Results: The two groups, one with mild EPS (24%) and one without EPS (76%), differed in gait abnormalities and presence of extrapyramidal symptoms. Groups did not differ in terms of general cognitive functions evaluated using the Mini-mental State Examination, while subjects with MCI with mild EPS performed significantly worse than those with MCI without EPS in total global score and in non-memory items of the Alzheimer's Disease Assessment Scale. Moreover, severity of EPS was significantly correlated with low performance on executive functions and with high performance on episodic memory. The group with MCI with mild EPS were observed to have a greater prevalence of patients with anxiety, depression, apathy and sleep disturbances than in MCI without EPS.
Conclusion: MCI may be associated with mild parkinsonian signs, the severity of which are related to the severity of cognitive impairment, in particular of non-memory functions, and to a differential pattern of psycho-behavioral symptoms.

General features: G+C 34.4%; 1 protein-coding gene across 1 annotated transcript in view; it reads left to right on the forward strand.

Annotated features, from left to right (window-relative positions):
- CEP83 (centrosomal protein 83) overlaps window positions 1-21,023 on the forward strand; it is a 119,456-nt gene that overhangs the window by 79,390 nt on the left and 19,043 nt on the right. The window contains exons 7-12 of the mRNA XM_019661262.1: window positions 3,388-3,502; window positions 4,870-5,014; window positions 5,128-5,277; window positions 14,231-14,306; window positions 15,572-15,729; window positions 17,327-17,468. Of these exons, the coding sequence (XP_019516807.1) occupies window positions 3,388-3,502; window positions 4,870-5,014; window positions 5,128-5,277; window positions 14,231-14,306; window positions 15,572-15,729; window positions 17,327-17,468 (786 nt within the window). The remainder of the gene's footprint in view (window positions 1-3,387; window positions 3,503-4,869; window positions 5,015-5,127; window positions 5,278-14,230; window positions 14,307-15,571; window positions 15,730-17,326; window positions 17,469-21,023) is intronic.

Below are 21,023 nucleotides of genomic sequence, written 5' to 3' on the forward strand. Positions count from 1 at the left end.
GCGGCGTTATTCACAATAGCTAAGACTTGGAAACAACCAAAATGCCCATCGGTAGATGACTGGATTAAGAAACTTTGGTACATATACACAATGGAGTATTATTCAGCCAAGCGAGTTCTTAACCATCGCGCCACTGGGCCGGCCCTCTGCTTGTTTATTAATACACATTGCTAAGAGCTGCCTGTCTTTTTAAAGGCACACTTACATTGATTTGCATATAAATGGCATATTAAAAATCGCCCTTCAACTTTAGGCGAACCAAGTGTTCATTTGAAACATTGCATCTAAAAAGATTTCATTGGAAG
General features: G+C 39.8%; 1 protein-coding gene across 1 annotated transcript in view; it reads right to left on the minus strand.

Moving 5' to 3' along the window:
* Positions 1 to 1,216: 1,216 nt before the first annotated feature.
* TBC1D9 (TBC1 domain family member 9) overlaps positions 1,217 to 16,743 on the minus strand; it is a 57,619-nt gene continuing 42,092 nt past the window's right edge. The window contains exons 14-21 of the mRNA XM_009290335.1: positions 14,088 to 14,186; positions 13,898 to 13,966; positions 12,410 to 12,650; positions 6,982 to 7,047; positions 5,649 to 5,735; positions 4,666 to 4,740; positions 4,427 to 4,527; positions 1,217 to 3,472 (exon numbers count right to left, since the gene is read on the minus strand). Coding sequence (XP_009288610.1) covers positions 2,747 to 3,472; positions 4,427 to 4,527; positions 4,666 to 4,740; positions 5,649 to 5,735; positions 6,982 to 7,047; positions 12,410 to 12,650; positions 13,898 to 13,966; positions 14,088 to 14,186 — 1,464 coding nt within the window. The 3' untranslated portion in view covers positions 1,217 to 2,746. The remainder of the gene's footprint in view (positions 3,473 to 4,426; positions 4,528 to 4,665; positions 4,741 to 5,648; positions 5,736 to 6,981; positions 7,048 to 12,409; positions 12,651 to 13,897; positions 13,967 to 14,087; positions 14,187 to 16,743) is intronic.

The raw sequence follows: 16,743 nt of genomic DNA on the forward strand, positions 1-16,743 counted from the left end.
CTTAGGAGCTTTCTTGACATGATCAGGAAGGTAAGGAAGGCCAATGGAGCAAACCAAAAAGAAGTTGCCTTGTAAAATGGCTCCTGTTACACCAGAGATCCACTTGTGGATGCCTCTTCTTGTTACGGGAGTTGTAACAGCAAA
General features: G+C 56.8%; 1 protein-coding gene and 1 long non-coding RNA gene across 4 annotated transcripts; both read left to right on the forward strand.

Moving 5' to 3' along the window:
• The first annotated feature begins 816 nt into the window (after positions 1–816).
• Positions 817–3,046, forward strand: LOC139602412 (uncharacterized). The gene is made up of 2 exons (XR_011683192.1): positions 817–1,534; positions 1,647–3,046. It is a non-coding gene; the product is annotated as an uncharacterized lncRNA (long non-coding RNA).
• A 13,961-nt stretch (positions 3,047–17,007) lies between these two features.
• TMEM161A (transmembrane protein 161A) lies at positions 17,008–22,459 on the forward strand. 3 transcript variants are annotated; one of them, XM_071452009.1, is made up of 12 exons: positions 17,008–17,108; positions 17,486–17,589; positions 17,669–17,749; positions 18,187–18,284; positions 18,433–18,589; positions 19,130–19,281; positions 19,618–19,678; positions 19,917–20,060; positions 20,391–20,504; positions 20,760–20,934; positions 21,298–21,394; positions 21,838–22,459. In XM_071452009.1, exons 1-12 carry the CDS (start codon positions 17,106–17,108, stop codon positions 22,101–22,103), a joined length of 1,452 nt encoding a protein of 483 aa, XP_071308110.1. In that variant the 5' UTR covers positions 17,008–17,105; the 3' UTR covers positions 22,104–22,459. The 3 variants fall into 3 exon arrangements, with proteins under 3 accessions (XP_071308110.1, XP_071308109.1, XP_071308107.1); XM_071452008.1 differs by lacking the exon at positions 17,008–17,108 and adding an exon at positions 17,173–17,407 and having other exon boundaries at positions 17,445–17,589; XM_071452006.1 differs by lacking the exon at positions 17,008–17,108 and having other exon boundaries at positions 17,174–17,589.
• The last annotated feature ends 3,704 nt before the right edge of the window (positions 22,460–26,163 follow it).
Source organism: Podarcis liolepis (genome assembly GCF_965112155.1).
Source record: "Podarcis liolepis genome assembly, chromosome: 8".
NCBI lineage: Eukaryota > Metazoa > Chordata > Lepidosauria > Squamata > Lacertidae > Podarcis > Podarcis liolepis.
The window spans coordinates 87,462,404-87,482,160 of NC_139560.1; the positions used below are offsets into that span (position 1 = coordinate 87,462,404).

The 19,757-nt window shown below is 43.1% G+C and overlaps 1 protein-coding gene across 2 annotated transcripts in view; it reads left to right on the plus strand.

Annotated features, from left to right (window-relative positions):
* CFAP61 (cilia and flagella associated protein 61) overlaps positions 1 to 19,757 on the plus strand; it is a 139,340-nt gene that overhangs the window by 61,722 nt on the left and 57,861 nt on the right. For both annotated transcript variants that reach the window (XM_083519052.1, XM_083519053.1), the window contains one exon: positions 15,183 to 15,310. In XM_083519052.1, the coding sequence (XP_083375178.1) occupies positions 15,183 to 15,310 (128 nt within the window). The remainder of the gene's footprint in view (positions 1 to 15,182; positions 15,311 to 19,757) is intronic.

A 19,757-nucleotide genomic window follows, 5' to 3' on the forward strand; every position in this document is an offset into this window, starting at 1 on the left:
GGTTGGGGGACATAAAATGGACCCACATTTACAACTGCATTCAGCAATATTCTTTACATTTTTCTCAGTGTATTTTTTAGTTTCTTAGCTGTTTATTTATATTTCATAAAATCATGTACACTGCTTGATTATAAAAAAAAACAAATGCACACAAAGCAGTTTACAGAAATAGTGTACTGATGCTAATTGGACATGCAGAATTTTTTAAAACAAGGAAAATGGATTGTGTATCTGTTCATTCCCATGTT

Patients with dementia may exhibit several types of delusions. Delusions have usually been described as simple and unsystematized paranoid beliefs, such as frequently accusing caregivers of stealing or being insincere or deceitful. Misidentifications—believing that another person is in the house or not recognizing one's own mirror image—also are common in patients with dementia. To further clarify the origin and clinical significance of delusions, the authors studied these behavioral disturbances in patients admitted to the 40-bed Alzheimer Unit at “Fatebenefratelli” Hospital in Brescia, Italy, and in community based patients with dementia.